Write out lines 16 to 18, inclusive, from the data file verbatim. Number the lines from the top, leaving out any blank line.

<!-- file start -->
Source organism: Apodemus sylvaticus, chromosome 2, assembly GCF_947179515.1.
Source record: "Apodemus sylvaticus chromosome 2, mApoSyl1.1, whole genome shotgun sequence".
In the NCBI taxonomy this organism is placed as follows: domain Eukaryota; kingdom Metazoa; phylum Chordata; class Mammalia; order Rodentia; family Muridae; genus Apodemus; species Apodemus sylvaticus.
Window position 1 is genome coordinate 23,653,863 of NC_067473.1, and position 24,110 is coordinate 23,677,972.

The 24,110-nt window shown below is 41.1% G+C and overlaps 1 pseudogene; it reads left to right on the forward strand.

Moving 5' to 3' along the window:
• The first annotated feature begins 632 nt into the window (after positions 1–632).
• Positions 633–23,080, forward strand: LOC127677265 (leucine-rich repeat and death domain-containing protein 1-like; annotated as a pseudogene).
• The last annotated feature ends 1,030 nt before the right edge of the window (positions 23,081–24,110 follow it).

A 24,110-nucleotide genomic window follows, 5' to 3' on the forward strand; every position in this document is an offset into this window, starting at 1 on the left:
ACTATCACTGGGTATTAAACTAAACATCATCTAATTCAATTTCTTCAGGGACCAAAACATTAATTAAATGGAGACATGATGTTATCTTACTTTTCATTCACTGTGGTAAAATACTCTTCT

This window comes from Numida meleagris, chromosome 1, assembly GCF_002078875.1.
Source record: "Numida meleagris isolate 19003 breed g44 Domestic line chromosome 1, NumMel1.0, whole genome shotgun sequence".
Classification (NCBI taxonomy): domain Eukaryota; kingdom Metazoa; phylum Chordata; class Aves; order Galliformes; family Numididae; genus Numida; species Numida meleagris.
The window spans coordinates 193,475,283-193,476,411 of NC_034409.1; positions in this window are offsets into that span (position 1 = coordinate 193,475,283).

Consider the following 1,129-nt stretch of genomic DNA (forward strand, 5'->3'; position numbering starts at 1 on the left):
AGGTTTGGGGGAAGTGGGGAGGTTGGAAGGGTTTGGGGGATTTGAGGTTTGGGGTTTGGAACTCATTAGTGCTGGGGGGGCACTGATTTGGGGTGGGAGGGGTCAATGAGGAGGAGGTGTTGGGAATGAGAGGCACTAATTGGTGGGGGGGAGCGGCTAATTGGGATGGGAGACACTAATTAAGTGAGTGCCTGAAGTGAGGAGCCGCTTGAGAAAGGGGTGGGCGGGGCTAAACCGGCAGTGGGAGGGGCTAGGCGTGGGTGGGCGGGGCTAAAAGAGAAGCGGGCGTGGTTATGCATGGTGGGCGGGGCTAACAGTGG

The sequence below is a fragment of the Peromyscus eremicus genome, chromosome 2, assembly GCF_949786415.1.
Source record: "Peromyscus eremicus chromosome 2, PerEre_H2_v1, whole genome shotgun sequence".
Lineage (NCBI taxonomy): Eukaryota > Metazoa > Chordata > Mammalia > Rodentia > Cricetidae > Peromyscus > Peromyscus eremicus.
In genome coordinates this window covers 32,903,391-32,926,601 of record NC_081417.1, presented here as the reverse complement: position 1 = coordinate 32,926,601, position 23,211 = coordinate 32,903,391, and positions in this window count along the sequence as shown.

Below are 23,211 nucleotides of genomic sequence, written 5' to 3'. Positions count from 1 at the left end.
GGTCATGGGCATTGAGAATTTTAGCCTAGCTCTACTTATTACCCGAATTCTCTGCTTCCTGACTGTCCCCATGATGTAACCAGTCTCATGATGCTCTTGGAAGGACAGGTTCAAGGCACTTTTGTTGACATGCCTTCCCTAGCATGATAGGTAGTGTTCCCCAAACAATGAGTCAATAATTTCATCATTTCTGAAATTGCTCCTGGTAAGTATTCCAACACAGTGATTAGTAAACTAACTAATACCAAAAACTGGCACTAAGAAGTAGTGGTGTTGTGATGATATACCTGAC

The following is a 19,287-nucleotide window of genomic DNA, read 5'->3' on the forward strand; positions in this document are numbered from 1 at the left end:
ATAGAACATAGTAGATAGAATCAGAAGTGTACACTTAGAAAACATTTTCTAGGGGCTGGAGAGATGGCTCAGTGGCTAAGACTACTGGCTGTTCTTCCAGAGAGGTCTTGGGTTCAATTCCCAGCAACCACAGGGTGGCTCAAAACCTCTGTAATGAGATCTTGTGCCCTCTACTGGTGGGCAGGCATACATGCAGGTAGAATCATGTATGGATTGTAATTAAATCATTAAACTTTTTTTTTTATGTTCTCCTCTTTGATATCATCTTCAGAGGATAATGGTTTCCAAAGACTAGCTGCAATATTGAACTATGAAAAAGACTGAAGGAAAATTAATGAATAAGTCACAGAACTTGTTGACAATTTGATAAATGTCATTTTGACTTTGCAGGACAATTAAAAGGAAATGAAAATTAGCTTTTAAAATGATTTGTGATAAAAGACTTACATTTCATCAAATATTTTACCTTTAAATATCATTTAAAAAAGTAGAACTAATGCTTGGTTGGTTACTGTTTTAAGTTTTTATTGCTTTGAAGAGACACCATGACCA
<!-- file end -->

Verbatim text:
Consider the following 1,129-nt stretch of genomic DNA (forward strand, 5'->3'; position numbering starts at 1 on the left):
AGGTTTGGGGGAAGTGGGGAGGTTGGAAGGGTTTGGGGGATTTGAGGTTTGGGGTTTGGAACTCATTAGTGCTGGGGGGGCACTGATTTGGGGTGGGAGGGGTCAATGAGGAGGAGGTGTTGGGAATGAGAGGCACTAATTGGTGGGGGGGAGCGGCTAATTGGGATGGGAGACACTAATTAAGTGAGTGCCTGAAGTGAGGAGCCGCTTGAGAAAGGGGTGGGCGGGGCTAAACCGGCAGTGGGAGGGGCTAGGCGTGGGTGGGCGGGGCTAAAAGAGAAGCGGGCGTGGTTATGCATGGTGGGCGGGGCTAACAGTGG

The sequence below is a fragment of the Peromyscus eremicus genome, chromosome 2, assembly GCF_949786415.1.